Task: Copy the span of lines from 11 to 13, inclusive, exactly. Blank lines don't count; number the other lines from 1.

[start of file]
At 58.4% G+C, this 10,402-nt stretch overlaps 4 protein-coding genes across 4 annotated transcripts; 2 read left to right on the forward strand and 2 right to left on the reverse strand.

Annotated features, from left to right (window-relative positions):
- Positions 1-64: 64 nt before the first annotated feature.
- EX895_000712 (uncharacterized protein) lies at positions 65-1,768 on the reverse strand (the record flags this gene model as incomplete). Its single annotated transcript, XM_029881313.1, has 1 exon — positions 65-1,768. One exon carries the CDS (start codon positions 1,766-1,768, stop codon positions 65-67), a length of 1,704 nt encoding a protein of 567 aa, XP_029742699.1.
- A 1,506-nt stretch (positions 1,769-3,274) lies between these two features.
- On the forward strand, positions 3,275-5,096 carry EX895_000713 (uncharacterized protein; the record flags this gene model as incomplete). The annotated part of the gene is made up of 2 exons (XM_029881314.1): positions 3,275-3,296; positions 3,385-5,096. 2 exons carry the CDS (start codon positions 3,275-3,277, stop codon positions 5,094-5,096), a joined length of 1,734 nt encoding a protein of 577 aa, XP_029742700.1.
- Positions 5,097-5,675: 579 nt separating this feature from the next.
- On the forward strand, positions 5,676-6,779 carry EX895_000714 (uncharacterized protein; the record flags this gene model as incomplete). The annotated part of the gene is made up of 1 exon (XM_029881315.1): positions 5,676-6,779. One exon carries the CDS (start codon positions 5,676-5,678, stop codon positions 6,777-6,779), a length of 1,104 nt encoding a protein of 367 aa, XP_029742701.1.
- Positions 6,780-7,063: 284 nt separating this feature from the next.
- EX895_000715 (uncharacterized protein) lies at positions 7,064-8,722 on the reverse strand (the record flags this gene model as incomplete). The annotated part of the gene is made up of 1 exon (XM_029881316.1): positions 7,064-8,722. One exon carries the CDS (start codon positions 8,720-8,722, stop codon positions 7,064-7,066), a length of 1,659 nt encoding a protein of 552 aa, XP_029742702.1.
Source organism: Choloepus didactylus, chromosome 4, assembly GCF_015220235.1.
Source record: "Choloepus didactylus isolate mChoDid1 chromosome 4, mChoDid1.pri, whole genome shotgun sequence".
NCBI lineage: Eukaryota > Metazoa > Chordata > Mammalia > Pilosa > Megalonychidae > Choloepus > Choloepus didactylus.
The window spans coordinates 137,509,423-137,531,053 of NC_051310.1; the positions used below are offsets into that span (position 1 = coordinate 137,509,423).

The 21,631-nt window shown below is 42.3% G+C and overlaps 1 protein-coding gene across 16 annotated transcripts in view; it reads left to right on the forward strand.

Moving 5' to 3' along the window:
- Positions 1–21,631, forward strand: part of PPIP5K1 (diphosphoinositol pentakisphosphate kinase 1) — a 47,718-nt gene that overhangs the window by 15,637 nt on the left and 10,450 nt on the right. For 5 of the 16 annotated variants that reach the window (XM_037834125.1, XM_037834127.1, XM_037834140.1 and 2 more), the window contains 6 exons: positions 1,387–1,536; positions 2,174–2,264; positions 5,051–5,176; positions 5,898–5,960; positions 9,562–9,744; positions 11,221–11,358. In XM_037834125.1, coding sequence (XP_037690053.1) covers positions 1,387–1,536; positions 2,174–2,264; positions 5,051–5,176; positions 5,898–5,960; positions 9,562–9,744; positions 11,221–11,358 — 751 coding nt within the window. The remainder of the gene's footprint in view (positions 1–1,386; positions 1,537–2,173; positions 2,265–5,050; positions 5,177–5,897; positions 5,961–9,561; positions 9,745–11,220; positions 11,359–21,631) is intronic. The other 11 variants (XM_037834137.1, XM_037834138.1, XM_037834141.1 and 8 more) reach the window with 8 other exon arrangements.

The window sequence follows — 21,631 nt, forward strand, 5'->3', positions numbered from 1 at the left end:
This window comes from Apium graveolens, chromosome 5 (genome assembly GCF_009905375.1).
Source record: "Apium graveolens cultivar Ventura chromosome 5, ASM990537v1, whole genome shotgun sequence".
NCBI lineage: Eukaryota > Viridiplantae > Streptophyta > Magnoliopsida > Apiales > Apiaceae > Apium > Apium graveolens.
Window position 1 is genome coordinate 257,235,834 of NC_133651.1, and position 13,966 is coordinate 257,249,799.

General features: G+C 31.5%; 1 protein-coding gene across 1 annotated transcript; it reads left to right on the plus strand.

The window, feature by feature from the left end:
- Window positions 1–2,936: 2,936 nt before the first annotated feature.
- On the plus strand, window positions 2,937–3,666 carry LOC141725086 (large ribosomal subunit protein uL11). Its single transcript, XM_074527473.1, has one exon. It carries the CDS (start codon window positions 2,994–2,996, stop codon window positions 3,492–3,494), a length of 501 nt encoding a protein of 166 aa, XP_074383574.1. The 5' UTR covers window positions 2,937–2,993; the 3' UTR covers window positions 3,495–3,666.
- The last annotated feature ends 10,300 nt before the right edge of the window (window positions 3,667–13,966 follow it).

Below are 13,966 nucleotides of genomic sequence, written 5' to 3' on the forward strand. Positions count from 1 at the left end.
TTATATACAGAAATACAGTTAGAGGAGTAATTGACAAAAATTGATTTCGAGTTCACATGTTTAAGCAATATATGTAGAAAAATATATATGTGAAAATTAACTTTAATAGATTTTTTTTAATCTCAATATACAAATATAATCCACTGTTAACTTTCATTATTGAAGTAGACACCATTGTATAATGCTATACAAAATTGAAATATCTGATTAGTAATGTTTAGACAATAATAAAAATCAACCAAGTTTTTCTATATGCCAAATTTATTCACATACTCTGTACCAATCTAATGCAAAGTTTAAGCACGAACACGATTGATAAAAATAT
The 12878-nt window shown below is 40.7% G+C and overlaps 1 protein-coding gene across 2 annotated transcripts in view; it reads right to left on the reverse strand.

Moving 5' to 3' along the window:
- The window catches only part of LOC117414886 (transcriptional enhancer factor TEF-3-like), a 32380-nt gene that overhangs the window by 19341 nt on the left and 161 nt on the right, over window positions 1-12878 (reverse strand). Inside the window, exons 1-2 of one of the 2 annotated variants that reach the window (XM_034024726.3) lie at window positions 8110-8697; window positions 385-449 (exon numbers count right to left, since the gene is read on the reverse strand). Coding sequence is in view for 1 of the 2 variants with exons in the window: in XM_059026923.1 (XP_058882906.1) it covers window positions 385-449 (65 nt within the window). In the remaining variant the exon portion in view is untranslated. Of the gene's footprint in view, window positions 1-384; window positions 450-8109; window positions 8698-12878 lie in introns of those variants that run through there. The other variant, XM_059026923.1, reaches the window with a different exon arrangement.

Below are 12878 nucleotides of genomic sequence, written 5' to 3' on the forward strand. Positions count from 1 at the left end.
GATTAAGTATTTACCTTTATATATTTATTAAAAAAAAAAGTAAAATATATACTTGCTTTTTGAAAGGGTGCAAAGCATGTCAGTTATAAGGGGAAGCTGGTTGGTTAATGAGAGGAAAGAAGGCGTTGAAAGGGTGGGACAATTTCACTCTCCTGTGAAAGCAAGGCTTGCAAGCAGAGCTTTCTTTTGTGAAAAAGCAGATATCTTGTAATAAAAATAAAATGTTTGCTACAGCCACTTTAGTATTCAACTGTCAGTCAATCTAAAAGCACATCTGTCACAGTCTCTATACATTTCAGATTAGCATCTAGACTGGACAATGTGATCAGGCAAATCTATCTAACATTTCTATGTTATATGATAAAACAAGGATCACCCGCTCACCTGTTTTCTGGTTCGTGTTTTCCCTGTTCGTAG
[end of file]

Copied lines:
Source organism: Choloepus didactylus, chromosome 4, assembly GCF_015220235.1.
Source record: "Choloepus didactylus isolate mChoDid1 chromosome 4, mChoDid1.pri, whole genome shotgun sequence".
NCBI lineage: Eukaryota > Metazoa > Chordata > Mammalia > Pilosa > Megalonychidae > Choloepus > Choloepus didactylus.